A Graceful Touch  /  Physician's Touch - 248 687 4465  Holistic Health Care, Massage & Spa Services


By Jeff Gaydos
MICHIGAN: The Magazine of the Detroit News
May 8, 1988
She has
certificates in
massage and
yoga, but she has
the hands of an 
angel with a Ph.D.

The table is warm. The lights are low. The music is gentle. The body is tense.
Kathryn begins by massaging the little toe of the left foot. She spills heated oil of almond in her palms so her hands will slide smoothly over every muscle, around every bone.She is silent, she is small, yet she rules The Body Horizontal.The Body Vertical is taut. It walks. It sits. It tenses and groans in its upright, uptight world.The car acts up and The Body Vertical's neck tightens. Its kids whine and a shoulder stiffens. It asks for eggs over medium but they arrive over hard and suddenly there's lower back pain.This is life.With Kathryn, thinks The Body Horizontal, this is living.Other Bodies Vertical take two weeks at the lake. They load the car with suitcases and inner tubes, set their hands at two and ten o'clock on the steering wheel, and fight traffic for five hours to get there.Suppose it rains? Suppose someone says it's not fun to go to the lake? The Body Vertical is back to life again. Back to knots and a clenched jaw. Back to the reason for the vacation in the first place.But Kathryn—now there's a holiday.She oils up and works on an arm of The Body Horizontal, whose legs and toes are now so much dead weight, and in whose form blood is flowing into places where it hasn't entered for years. She stretches limbs that yearn to be stretched. Twists fingers that need twisting."Don't lift your arm," she says quietly. "Let me do it for you."The Body Horizontal sighs.Where has Kathryn Knox been? Why are there no billboards celebrating her?She is hidden away in a back room of the Side Street Salon in Birmingham. A vacation paradise.She has certificates in massage and yoga, but she has the hands of an angel with a Ph.D., thinks The Body Horizontal.Other thoughts follow blissfully.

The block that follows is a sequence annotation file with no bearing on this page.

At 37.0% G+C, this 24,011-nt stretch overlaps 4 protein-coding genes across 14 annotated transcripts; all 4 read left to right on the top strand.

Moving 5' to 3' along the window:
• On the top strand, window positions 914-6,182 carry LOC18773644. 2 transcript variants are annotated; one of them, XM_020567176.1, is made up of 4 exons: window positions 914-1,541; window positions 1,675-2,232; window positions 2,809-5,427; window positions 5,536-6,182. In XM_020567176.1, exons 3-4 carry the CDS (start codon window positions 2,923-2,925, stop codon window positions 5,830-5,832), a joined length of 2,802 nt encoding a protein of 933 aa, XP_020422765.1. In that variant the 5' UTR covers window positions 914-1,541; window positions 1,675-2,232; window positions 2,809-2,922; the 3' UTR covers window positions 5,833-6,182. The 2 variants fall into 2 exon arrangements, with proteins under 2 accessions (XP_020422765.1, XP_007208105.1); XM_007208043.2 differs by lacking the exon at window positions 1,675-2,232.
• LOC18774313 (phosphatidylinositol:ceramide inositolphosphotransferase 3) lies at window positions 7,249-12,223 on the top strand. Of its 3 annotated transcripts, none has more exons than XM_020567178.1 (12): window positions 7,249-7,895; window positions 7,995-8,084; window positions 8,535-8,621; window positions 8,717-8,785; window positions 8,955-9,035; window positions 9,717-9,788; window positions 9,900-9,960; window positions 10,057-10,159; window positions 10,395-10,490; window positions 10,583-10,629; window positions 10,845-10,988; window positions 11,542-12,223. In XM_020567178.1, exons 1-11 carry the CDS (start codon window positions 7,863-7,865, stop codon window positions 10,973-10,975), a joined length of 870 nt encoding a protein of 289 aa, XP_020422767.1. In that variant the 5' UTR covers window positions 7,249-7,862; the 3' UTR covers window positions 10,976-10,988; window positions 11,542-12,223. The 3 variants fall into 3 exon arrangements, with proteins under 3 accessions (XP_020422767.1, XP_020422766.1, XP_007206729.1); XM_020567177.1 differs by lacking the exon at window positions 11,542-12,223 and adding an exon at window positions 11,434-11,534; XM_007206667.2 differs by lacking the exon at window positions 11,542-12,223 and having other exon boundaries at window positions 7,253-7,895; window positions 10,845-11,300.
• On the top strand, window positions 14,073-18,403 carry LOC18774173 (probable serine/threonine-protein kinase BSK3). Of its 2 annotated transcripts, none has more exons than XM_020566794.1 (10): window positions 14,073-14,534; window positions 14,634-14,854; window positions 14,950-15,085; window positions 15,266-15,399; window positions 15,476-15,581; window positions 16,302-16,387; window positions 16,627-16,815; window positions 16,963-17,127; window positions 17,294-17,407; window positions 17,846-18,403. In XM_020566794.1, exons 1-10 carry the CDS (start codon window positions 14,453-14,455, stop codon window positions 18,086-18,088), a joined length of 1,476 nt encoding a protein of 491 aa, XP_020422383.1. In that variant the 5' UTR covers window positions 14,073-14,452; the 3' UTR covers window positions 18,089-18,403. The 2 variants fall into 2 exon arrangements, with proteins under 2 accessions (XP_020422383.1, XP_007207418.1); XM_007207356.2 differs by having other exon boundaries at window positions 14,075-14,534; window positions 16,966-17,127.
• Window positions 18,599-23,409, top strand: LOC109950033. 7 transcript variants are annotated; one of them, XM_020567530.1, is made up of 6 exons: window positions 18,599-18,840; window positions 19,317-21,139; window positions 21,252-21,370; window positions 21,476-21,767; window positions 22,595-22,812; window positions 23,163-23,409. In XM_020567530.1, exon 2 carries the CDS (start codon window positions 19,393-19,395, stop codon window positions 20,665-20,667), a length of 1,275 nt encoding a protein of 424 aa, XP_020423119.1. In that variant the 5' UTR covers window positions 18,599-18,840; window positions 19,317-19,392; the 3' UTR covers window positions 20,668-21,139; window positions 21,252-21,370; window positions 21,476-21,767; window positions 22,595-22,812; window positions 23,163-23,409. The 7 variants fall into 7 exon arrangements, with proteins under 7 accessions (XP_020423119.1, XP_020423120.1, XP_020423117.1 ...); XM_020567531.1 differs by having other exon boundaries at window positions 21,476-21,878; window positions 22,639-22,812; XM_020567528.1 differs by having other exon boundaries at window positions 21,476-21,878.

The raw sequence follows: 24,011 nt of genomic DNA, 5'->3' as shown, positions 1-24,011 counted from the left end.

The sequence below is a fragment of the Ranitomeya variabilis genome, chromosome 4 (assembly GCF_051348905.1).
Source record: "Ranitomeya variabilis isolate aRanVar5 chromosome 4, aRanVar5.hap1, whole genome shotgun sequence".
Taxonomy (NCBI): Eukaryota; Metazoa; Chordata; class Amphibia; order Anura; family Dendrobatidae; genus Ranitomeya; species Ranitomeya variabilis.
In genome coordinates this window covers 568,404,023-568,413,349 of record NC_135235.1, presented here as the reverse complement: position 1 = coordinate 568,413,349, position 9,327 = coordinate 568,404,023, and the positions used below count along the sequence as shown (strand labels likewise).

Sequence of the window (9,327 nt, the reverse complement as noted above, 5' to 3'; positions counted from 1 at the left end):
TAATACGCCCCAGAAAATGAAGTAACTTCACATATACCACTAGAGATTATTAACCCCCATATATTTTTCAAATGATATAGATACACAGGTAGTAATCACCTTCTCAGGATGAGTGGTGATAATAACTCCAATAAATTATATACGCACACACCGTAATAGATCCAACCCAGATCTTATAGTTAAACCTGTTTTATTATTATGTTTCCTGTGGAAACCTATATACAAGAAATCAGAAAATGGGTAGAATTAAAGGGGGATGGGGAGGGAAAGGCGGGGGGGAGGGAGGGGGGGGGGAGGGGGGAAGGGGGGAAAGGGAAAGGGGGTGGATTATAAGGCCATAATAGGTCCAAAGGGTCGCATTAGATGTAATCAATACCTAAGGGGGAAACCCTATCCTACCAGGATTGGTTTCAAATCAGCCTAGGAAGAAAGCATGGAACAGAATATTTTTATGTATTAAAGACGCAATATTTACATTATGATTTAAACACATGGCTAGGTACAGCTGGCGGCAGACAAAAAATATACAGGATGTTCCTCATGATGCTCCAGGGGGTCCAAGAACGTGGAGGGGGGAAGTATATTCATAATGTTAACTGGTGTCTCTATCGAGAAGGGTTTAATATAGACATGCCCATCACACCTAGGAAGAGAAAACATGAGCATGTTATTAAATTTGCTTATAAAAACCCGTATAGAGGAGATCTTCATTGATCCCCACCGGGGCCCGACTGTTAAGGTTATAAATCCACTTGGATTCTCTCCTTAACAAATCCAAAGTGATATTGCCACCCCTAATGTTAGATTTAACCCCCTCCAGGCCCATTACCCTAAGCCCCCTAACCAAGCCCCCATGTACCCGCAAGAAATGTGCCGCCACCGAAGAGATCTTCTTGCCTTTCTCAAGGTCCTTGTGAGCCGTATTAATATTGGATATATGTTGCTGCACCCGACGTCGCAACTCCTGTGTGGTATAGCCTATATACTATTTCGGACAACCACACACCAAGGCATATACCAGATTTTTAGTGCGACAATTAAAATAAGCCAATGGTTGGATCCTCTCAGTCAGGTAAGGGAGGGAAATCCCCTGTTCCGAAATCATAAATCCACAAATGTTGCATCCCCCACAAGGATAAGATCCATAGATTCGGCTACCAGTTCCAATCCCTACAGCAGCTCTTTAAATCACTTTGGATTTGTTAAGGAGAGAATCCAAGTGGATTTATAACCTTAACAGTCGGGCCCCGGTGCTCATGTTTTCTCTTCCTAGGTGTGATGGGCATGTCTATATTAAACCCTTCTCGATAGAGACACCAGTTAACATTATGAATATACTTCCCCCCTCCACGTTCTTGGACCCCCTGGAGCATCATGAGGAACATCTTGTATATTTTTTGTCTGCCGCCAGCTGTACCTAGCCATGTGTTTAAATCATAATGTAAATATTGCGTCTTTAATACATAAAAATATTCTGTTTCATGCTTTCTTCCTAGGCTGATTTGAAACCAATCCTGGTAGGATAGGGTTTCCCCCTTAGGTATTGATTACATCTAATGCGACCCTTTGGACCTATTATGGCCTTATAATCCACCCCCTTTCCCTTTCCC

—Will I walk again?